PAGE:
Office Furniture Exits Own Recession
WEST MICHIGAN — After three down years like nobody had ever seen before, the office furniture industry began to get back on its feet in 2004.
While the industry still faces a challenging business environment — including weak office construction and high vacancy rates in some domestic markets — business is definitely on the upswing. Finally.
As the year progressed and sales moved upward during 2004 over previous-year volumes, the industry found itself en route to the first positive year since 2000. Toward the end of the year, publicly held Steelcase Inc. and Herman Miller Inc. both reported solid sales and earnings gains and were forecasting further improvements.
“We have a much greater sense of optimism than we did a year ago at this time,” Herman Miller’s CEO, Brian Walker, told brokerage analysts in a Dec. 16 conference call to discuss his company’s latest quarterly results that included an 11.5 percent sales gain.
In the quarter, Herman Miller reported an 11.5 percent increase in sales, to $368.4 million, for the period that ended Nov. 27. Sales at the mid-way point of the company’s 2005 fiscal year were up 10.8 percent, to $725.7 million.
Looking ahead, Herman Miller predicted an 8 percent to 14 percent increase in sales for the present quarter, to $335 million to $375 million. That’s a volume that, if achieved, would represent the fifth straight period of year-to-year sales gains.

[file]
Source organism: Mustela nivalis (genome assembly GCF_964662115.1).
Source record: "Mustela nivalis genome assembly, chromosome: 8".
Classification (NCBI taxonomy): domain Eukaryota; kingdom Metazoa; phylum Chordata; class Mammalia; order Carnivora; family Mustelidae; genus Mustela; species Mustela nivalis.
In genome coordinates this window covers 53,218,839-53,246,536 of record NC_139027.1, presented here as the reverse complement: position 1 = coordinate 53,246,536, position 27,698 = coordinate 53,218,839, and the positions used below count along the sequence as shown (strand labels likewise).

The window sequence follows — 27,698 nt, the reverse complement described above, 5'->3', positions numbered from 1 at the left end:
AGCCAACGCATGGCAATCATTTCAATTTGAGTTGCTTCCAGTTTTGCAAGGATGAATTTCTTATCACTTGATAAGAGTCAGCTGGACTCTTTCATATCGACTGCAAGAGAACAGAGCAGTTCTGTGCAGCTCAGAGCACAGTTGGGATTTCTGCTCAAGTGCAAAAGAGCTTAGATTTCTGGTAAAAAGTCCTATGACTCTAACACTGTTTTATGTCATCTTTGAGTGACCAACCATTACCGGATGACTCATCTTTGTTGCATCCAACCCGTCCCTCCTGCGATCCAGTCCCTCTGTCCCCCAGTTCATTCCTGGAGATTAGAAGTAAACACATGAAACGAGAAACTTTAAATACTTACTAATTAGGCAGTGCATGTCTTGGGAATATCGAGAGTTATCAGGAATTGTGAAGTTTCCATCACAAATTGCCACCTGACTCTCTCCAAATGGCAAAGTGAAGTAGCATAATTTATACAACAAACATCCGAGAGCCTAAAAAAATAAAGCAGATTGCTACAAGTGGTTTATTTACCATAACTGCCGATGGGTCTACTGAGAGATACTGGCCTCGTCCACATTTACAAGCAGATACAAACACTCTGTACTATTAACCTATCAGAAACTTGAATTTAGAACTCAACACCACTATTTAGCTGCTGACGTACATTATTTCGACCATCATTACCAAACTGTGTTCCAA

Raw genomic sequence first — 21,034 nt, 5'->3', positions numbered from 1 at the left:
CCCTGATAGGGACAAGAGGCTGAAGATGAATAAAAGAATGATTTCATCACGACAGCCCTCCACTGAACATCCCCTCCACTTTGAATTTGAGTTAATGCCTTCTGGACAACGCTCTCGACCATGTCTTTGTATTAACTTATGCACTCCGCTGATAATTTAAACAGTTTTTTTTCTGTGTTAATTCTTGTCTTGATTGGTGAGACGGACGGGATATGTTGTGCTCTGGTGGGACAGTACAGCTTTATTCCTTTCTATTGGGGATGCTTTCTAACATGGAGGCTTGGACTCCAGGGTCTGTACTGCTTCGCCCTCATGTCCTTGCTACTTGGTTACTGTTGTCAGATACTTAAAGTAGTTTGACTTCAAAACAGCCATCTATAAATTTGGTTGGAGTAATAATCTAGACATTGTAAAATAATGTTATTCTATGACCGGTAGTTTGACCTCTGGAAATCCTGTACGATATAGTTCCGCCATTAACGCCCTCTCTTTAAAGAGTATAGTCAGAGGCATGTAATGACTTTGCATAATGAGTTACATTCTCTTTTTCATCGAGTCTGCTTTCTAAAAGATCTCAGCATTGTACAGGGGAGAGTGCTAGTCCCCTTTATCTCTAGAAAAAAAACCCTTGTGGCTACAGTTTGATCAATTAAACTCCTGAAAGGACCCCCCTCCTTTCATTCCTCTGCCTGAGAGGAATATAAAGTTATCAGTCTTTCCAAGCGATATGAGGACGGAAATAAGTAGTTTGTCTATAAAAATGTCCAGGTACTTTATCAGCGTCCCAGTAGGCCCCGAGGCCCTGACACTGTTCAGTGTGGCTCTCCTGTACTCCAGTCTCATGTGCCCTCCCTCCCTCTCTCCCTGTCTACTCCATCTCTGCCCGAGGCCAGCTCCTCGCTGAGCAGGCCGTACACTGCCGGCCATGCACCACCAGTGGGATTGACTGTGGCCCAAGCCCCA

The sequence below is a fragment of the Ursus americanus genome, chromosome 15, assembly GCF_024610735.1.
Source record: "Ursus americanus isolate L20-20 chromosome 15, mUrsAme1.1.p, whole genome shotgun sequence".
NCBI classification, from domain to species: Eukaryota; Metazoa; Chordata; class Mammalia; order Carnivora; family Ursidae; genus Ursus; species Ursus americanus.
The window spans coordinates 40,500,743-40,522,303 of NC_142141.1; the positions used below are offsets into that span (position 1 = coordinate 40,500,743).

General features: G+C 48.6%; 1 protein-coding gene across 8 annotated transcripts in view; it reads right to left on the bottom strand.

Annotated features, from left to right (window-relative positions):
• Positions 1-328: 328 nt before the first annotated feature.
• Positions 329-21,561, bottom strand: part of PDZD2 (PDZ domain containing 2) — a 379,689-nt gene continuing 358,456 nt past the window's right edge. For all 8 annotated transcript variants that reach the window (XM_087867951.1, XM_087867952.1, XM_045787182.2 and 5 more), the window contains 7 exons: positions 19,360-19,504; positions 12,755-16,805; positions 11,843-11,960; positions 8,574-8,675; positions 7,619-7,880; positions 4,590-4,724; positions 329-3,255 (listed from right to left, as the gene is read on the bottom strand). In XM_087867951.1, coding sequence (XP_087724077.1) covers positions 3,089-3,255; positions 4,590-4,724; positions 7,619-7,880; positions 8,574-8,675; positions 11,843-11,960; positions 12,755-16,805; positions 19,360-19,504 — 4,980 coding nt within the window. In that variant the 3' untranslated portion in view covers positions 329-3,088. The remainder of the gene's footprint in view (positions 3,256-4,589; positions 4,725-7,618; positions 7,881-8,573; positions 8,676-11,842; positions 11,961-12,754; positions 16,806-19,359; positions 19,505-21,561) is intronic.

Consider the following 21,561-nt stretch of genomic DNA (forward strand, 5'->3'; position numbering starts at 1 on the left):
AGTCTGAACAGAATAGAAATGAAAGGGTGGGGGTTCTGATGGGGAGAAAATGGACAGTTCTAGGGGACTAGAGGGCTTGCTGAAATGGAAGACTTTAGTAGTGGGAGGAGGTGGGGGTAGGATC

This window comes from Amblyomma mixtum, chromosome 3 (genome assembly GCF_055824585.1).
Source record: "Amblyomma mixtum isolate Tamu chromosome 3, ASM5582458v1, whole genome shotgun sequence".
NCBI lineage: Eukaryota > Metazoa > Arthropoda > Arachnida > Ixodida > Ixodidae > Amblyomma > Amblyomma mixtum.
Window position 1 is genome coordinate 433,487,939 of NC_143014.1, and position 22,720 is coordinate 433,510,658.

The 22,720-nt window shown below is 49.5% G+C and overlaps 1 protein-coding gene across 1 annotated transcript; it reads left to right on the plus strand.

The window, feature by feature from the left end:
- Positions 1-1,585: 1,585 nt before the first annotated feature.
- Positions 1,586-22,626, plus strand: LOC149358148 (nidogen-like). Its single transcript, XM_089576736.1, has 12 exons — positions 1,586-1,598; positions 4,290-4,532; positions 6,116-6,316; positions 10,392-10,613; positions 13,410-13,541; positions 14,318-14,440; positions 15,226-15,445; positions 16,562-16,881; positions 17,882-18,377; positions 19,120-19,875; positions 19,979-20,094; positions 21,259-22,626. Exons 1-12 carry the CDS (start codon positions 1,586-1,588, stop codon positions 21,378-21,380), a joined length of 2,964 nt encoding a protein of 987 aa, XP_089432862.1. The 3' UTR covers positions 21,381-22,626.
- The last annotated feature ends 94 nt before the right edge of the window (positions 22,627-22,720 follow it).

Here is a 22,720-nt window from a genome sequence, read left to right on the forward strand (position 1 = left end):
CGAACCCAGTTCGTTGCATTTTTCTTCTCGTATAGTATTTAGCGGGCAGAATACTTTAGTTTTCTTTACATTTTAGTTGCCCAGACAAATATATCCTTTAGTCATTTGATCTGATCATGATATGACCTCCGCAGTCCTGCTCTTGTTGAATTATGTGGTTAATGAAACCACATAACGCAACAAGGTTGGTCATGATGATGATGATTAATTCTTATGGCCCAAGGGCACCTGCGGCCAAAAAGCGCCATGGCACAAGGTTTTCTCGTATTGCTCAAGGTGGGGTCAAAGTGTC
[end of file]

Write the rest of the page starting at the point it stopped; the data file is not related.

At Steelcase, sales grew 9.7 percent, to $674.1 million, for the third quarter that ended Nov. 26. Nine-month, fiscal-year sales were up 7.9 percent to $1.92 billion.
Steelcase also saw significant improvements in earnings and margins.
The firm’s president and CEO, Jim Hackett, told investors, “The momentum of the recovery continues to build. I have to admit optimism given what I am seeing.”
That optimism from Hackett, Walker and others comes after a three-year period when the industry was hit harder than most during the national recession and subsequent recovery that until recently generated little job growth.
After peaking in 2000 at $13.28 billion, industrywide sales fell a staggering 36 percent in a three-year period.
Plummeting sales forced furniture makers in West Michigan and elsewhere to undertake massive corporate restructuring, closing production facilities and idling thousands of workers.
Now, with the U.S. economic recovery creating jobs again, the office furniture industry is expected to finish 2004 with about $8.91 billion in sales, a modest 4.8 percent increase from 2003 and the first positive year in four years.
The Business and Institutional Furniture Manufacturers Association is forecasting an even better 2005: a solid 8 percent increase in sales.
While the projected growth rate for 2004 and 2005 are far from the boom times the industry enjoyed from the mid- to late 1990s, any growth is certainly welcome.
“We’re still a long ways away from any sustained double-digit growth for the industry, but we’re in a solid mode,” said industry analyst Mike Dunlap of Dunlap & Associates in West Olive. “Things are getting better.”
Industry executives in October showed plenty of optimism about the future. Dunlap’s quarterly survey of manufacturers and suppliers generated an index of 56.15. The index rates optimism of industry executives on a scale of zero at the bottom and 100 at the top.
The survey’s results overall showed the office furniture industry “in pretty good shape,” Dunlap said.